6. The computer-implemented method according to claim 1, further comprising determining a merge placement region for each pair of potential merge storage elements based on an intersection of a region around the pair of potential merge storage elements with expanded regions around each source of the pair of potential merge storage elements, wherein the determining the merge placement region is performed one level at a time from the leaf level to the root level and the determining the potential merge storage elements and the determining the merge placement region is performed iteratively.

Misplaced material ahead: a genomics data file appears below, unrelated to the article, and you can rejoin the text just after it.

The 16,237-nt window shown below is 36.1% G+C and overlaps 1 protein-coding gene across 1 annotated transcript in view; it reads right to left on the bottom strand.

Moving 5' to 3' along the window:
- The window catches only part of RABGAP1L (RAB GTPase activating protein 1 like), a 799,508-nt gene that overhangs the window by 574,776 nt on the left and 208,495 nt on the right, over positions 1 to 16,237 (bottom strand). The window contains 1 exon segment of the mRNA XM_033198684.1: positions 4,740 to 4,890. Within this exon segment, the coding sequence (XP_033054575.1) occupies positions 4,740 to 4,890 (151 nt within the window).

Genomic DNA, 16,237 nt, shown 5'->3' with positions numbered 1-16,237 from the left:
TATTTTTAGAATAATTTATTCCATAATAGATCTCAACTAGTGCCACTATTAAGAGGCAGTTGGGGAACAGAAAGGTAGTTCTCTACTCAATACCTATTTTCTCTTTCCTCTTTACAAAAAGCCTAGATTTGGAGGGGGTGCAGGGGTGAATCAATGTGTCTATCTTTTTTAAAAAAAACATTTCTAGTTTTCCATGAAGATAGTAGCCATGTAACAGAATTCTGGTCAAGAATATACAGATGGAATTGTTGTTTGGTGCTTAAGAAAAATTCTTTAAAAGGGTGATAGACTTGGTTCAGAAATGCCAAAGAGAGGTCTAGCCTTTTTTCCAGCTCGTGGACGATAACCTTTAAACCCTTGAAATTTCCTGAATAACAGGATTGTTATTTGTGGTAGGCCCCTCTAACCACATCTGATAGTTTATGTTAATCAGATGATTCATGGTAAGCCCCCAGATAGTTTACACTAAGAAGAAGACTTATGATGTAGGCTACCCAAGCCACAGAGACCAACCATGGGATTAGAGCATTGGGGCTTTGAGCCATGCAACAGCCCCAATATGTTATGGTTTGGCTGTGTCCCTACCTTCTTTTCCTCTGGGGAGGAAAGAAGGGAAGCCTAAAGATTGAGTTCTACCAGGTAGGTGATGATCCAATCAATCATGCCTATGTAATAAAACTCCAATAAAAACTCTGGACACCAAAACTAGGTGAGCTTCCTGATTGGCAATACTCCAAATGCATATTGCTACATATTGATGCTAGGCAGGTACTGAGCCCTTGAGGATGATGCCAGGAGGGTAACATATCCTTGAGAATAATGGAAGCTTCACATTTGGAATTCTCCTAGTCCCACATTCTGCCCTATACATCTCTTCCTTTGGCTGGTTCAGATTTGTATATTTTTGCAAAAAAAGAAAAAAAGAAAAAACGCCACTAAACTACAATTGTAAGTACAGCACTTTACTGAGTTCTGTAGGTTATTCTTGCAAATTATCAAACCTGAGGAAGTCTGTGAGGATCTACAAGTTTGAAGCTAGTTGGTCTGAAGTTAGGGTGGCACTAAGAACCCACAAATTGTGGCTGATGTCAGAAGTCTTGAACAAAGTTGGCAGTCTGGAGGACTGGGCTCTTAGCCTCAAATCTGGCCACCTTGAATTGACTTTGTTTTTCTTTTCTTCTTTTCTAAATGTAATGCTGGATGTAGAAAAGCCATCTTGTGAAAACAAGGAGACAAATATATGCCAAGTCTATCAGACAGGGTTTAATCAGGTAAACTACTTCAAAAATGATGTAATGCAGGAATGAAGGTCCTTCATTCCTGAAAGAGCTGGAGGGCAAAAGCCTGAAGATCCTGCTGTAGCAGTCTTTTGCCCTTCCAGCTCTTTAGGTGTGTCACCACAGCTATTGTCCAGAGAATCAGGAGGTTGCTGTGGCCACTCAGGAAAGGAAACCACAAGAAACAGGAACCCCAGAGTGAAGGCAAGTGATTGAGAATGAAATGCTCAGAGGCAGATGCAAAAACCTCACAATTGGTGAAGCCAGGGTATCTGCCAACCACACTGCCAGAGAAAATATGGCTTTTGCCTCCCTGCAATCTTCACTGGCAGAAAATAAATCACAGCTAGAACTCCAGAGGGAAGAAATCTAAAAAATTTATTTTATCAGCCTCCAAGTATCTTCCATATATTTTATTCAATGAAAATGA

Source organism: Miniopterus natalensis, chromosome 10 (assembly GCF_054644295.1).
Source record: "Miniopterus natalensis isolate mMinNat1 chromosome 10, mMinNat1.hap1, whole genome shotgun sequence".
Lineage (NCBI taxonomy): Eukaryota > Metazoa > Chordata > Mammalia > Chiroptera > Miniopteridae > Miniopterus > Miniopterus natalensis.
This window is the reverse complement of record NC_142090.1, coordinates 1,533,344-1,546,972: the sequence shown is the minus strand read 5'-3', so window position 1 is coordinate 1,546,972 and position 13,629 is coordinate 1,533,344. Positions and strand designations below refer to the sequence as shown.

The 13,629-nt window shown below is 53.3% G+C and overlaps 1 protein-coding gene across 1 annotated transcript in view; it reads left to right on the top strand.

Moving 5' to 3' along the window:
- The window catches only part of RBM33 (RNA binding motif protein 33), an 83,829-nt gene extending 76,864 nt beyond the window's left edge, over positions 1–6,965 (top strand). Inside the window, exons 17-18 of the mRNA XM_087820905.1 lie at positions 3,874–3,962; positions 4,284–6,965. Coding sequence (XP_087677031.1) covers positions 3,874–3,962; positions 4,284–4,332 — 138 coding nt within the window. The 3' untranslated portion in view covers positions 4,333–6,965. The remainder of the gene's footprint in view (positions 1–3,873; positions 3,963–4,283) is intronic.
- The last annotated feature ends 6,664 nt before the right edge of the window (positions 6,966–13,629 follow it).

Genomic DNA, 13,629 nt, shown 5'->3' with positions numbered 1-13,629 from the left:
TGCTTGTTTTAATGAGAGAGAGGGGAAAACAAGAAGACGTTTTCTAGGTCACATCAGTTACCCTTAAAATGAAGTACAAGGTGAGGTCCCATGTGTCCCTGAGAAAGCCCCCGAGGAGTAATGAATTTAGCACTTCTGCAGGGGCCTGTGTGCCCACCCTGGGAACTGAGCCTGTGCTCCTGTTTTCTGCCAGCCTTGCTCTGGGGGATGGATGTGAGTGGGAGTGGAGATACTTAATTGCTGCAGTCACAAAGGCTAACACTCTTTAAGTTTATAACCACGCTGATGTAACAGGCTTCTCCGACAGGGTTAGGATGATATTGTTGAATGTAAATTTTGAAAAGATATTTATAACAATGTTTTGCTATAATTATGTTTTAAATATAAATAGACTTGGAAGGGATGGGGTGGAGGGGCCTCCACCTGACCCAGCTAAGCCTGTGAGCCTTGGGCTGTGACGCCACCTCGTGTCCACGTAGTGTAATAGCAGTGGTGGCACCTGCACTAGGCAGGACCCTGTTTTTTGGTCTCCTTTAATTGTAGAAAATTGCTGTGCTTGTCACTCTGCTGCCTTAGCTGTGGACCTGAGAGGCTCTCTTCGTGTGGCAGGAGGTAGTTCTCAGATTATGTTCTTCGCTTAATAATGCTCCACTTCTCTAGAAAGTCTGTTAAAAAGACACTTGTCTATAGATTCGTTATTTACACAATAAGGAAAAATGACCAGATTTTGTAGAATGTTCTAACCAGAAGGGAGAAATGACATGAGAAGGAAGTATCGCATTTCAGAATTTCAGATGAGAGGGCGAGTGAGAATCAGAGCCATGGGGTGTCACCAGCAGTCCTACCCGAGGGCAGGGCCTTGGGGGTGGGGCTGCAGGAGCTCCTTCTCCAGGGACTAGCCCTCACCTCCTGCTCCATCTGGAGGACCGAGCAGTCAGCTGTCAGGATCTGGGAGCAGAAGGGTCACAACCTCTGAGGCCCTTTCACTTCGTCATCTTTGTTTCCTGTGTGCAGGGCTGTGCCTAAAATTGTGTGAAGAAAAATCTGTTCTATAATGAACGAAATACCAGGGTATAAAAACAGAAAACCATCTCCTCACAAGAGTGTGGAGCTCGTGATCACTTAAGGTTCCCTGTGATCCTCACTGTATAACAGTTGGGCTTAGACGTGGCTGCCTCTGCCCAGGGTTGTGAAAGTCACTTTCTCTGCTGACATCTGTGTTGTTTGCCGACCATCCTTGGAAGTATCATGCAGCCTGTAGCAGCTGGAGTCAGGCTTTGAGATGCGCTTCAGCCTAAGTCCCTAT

7. The computer-implemented method according to claim 1, further comprising determining a placement location for each merged and unmerged one of the plurality of storage elements based on an intersection of a final placement region of the merged or unmerged one of the plurality of storage elements with the initial placement region of the one or more sources associated with the merged or unmerged one of the plurality of storage elements.

8. The computer-implemented method according to claim 1, further comprising mapping the multi-bit cells into implementable multi-bit storage elements of one, two, four, or eight bits.